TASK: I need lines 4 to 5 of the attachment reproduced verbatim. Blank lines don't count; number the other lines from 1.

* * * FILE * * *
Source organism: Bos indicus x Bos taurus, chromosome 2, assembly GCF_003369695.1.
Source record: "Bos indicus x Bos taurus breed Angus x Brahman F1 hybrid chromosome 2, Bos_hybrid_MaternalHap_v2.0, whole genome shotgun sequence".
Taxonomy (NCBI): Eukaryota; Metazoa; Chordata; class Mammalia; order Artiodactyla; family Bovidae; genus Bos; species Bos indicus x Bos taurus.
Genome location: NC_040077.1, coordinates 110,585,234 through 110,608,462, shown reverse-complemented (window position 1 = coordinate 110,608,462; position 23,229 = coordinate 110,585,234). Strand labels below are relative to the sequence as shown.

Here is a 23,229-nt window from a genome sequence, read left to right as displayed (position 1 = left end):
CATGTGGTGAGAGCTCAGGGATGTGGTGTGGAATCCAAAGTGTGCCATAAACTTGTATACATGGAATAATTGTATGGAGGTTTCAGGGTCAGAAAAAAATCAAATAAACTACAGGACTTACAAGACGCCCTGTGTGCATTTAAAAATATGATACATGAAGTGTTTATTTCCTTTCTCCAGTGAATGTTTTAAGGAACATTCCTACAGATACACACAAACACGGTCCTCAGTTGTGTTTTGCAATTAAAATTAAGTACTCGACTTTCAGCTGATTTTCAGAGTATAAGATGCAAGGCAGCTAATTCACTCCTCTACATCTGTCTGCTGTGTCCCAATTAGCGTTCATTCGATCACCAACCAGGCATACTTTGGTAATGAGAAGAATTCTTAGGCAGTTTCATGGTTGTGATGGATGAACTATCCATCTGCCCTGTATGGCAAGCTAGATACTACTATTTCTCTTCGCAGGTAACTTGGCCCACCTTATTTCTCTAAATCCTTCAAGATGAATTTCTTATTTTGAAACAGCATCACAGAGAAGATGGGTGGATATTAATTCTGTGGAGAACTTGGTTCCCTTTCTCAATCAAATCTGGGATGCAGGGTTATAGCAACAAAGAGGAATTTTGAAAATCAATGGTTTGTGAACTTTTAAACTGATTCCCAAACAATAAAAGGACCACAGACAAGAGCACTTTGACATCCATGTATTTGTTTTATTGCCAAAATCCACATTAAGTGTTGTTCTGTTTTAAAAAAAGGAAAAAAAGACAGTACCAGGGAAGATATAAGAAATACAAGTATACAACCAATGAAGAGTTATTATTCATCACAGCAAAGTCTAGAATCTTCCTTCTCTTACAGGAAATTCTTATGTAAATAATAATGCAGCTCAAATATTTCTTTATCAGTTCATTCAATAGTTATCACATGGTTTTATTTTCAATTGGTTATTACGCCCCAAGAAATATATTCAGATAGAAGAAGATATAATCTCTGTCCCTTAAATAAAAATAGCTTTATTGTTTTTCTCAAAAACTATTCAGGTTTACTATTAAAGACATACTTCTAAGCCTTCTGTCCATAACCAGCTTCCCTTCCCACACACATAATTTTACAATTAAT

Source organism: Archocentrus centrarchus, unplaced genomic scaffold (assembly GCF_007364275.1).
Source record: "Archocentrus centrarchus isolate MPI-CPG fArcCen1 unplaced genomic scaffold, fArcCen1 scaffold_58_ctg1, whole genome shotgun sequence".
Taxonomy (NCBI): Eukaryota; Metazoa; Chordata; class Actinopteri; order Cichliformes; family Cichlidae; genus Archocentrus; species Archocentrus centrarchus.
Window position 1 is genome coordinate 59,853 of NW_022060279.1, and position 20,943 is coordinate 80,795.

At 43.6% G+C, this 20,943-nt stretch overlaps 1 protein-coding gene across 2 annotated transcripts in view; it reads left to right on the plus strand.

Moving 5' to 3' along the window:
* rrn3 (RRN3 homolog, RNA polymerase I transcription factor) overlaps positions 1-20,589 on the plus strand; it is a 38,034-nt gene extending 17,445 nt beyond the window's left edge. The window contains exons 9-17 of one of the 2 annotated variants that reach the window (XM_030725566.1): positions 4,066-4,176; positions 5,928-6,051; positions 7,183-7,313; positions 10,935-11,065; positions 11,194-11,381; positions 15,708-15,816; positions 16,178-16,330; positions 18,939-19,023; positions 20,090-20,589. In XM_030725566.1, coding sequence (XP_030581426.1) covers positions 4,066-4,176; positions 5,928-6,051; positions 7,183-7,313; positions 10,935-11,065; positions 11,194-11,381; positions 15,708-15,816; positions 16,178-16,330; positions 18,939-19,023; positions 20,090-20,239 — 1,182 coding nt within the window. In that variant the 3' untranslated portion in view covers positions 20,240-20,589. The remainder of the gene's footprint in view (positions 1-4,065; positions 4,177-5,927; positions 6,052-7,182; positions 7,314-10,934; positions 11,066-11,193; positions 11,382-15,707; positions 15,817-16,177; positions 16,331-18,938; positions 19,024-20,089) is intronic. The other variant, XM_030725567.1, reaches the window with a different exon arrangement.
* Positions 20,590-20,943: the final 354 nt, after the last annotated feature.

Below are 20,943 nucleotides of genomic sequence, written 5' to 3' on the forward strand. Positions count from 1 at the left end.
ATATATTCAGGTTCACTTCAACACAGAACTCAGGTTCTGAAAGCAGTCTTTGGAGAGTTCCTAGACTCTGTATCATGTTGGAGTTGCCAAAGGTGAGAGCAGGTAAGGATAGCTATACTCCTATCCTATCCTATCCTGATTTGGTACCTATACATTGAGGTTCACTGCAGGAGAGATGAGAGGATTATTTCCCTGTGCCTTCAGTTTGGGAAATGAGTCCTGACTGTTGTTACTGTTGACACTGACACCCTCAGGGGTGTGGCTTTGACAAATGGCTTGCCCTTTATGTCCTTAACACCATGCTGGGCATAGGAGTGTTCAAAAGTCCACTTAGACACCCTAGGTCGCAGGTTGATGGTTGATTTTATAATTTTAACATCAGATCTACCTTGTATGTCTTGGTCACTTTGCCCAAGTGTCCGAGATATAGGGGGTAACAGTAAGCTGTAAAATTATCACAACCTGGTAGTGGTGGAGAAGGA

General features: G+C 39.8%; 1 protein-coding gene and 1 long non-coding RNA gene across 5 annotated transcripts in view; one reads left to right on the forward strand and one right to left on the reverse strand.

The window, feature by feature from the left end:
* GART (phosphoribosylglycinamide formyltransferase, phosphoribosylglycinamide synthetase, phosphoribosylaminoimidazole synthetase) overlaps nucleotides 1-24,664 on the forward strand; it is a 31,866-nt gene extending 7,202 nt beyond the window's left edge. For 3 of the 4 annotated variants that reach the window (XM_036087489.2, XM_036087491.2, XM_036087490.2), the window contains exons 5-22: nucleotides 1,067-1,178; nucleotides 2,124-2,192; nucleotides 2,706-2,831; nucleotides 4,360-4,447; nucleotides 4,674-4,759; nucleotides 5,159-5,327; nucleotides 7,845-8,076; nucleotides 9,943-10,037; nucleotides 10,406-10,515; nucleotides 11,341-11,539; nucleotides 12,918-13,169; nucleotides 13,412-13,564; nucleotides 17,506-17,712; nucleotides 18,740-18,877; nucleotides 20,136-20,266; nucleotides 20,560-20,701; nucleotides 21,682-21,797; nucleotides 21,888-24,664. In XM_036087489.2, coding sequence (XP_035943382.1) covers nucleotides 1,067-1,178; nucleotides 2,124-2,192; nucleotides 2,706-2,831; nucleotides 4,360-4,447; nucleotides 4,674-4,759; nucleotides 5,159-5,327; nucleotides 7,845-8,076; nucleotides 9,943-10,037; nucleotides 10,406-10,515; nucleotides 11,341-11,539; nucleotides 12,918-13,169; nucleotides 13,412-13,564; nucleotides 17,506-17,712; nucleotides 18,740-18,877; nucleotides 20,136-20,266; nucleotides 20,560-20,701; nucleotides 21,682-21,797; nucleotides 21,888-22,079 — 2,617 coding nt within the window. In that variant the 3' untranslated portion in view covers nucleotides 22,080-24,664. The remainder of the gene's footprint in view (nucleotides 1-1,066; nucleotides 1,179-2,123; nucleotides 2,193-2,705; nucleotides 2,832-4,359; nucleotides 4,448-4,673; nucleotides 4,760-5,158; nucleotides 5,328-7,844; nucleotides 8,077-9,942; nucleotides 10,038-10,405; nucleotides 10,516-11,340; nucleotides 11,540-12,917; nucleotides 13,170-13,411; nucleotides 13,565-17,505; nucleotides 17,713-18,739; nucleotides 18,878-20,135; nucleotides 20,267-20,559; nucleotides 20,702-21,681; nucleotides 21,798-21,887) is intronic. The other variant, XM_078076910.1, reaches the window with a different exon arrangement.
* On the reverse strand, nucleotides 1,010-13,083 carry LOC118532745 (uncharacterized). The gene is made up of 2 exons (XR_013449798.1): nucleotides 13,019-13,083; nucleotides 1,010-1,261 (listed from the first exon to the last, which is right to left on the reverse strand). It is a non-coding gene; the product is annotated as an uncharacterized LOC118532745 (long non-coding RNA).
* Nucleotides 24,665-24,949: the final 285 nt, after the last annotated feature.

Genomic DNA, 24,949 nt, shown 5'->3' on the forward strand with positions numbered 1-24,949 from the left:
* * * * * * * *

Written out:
Genome location: NC_040077.1, coordinates 110,585,234 through 110,608,462, shown reverse-complemented (window position 1 = coordinate 110,608,462; position 23,229 = coordinate 110,585,234). Strand labels below are relative to the sequence as shown.

Here is a 23,229-nt window from a genome sequence, read left to right as displayed (position 1 = left end):